DOZIER BOYS SCHOOL
Judge rejects request to exhume bodies at school
TALLAHASSEE, Fla. (AP) - A circuit judge is rejecting a request to exhume human remains on the site of a now-defunct Panhandle reform school.
Judge William Wright, who is based in Jackson County, ruled Friday against the request made by Florida Attorney General Pam Bondi.
Bondi's office filed the petition in March. Unmarked graves are believed to be on the school site.
Wright in his ruling stated that the case did not meet the "threshold" needed to grant the order. He said the medical examiner already has authority to inspect human remains.
But Wright at the end of his order urged officials to proceed with "caution" and quoted a 1949 case that stated that the "quiet of the grave, the repose of the dead, are not lightly to be disturbed."
HILLSBOROUGH FATAL DUI
Man gets 10 years for fatal DUI crash
(Information in the following story is from: Tampa Bay Times (St. Petersburg, Fla.), http://www.tampabay.com .)
TAMPA, Fla. (AP) - A Tampa Bay area man has been sentenced to 10 years in prison for leaving the scene after a drunken driving crash.
A Hillsborough County judge sentenced 29-year-old Hank Tippins on Friday after he pleaded guilty to DUI manslaughter and leaving the scene of an accident. He had faced up to 47 years in prison.
Authorities say Tippins was drunk when he ran a red light and hit several cars in December 2011. The crash left 64-year-old Linda Fessell dead.
The Tampa Bay Times reports that authorities tracked Tippins' white Hummer to the Seminole Hard Rock Hotel & Casino after he fled the scene. Three hours after the crash, Tippins had a blood alcohol level of 0.25%. Florida law considers a driver impaired at 0.08%.
Fla. House speaker questions unique Citizens deal
TALLAHASSEE, Fla. (AP) - Florida House Speaker Will Weatherford says he has serious concerns about a unique deal involving the state's largest property insurer.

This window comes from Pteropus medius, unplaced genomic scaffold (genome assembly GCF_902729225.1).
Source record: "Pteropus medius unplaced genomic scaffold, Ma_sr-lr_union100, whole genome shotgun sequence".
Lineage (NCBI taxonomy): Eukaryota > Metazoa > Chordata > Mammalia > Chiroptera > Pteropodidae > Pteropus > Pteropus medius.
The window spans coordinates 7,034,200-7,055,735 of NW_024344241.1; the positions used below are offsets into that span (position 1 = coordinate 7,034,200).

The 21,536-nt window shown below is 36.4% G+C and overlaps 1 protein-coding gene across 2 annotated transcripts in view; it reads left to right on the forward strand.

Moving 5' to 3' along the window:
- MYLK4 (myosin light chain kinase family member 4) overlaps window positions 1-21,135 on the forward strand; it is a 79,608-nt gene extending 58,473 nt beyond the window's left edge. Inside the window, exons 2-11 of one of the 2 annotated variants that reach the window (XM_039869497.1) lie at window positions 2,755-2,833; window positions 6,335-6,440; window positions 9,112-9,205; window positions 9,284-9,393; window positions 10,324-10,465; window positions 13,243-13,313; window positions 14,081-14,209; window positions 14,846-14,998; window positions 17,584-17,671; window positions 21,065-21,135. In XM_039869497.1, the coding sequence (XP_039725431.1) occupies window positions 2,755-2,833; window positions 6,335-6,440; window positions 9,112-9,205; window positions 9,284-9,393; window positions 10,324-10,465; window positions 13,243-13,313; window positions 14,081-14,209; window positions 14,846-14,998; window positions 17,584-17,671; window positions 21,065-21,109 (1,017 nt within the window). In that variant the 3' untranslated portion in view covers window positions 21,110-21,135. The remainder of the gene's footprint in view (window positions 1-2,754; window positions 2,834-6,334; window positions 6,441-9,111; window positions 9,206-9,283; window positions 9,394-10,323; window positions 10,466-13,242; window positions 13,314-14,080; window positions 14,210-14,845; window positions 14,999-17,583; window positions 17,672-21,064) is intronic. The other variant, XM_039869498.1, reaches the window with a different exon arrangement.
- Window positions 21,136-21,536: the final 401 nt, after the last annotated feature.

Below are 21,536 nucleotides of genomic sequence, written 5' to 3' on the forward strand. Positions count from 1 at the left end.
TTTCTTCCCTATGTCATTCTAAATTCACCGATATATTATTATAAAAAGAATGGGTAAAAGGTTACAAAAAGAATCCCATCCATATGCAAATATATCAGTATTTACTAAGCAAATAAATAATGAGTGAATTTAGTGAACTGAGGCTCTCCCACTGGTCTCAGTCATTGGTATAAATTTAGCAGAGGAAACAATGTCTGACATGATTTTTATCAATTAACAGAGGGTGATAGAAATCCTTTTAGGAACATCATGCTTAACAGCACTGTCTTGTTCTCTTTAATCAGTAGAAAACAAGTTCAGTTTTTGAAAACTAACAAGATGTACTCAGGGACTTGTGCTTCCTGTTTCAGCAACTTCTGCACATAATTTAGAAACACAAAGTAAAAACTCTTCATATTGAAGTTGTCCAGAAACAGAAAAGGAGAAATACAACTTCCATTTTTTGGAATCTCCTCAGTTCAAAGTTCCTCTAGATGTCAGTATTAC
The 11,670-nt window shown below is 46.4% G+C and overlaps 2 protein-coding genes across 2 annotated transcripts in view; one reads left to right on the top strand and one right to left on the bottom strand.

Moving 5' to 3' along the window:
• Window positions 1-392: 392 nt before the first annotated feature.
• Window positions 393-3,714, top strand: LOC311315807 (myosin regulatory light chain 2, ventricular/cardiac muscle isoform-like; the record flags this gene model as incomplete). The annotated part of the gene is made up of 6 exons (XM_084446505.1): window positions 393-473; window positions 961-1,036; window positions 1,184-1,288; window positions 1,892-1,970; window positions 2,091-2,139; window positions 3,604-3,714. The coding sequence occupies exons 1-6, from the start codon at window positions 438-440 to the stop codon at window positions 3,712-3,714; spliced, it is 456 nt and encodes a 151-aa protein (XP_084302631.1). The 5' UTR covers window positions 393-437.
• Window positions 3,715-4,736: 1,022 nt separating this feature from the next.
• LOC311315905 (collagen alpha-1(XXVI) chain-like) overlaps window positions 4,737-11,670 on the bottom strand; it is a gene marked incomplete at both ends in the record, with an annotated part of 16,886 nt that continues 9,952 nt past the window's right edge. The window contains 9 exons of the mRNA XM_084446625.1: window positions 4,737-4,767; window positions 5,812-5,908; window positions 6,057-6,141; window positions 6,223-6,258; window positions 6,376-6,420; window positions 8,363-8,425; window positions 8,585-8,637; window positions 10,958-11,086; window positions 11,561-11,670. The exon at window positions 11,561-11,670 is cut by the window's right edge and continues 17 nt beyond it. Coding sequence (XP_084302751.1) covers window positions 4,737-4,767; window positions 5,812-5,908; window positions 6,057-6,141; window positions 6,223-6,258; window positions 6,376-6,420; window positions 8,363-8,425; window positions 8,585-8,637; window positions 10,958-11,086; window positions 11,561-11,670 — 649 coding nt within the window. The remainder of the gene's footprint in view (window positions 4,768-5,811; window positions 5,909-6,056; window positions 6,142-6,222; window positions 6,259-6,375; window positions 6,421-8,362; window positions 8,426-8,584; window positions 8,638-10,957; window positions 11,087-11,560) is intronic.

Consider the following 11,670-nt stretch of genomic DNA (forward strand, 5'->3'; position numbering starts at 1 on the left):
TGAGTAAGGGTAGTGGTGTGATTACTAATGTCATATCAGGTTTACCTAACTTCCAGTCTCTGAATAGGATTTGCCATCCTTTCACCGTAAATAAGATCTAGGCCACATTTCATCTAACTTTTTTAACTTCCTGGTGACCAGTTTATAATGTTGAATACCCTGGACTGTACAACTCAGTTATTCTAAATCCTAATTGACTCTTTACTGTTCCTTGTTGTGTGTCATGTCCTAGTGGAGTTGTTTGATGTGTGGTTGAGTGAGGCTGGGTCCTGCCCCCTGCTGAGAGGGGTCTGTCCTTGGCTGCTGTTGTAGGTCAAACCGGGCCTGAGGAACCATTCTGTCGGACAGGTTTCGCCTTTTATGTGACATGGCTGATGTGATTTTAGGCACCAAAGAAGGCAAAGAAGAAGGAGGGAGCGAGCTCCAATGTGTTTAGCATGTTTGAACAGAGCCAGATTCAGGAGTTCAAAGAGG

Weatherford on Friday questioned an arrangement where Heritage Property Insurance and Casualty will receive $52 million to absorb 60,000 policies now held by Citizens Property Insurance Corp.
The deal was narrowly approved by the Citizens board earlier this week.
In a statement Weatherford said the deal was pushed through "hastily" and said it displays a "lack of understanding" about Citizens role.
Citizens officials have defended the deal as a way to help shrink the size of the state-created insurer.
Weatherford, R-Wesley Chapel, isn't the only one is who questioning the deal. Rep. Mike Fasano, R-New Port Richey, on Friday blasted Heritage deal as "corporate welfare."
HOMESTEAD SCHOOL SHOOTING
Student shot in leg at South Florida school
HOMESTEAD, Fla. (AP) - A boy was shot in the leg at a South Florida middle school.
A Miami-Dade Schools Police Department spokesman says the shooting occurred Friday afternoon at Redland Middle School in Homestead. Initial reports indicate that an 11-year-old boy brought a gun to school in his backpack, and the gun accidentally discharged inside the bag.
The wounded boy was airlifted to Miami Children's Hospital in stable condition.
Police were questioning the boy accused of bringing the gun to school, but no charges were immediately filed. Neither boy was named by police.
PINELLAS FATAL RAPE
Man faces life sentence for rape, murder
CLEARWATER, Fla. (AP) - A Tampa Bay area man will spend the rest of his life in prison for raping an elderly woman, who died a short time later.
A Pinellas County jury found 49-year-old Virgil DeBose guilty Friday of felony murder, sexual battery and burglary. A life sentence was the judge's only option.
Prosecutors say DeBose attacked 78-year-old Audrey Mulligan in her Paradise Shores condo in March 2007. The attack was so brutal that Mulligan broke her hip and pelvis. Mulligan contracted an infection at the hospital and died a month after the attack.
DeBose's defense attorney didn't deny his client was guilty of the attack but insisted the state hadn't proven that DeBose caused Mulligan's death. He said the woman was killed by a bacterial infection, not DeBose.
Gov. warns schools he will fight tuition hikes
TALLAHASSEE, Fla. (AP) - Florida Gov. Rick Scott is strongly warning universities that he will fight against any tuition hikes this year.
Scott made the warning in a letter sent out Friday to the heads of the boards that oversee the state's 12 public universities. He urged university boards to join him in a "worthy battle" to keep tuition rates flat.
The letter could be a prelude to a legal challenge. The governor on Monday vetoed a three percent hike included in this year's budget.
But tuition could still go up. University boards have the power to raise tuition.
A separate law states tuition goes up automatically by the rate of inflation is there is no increase in the budget. That law, however, is silent on what happens if the governor vetoes the hike.
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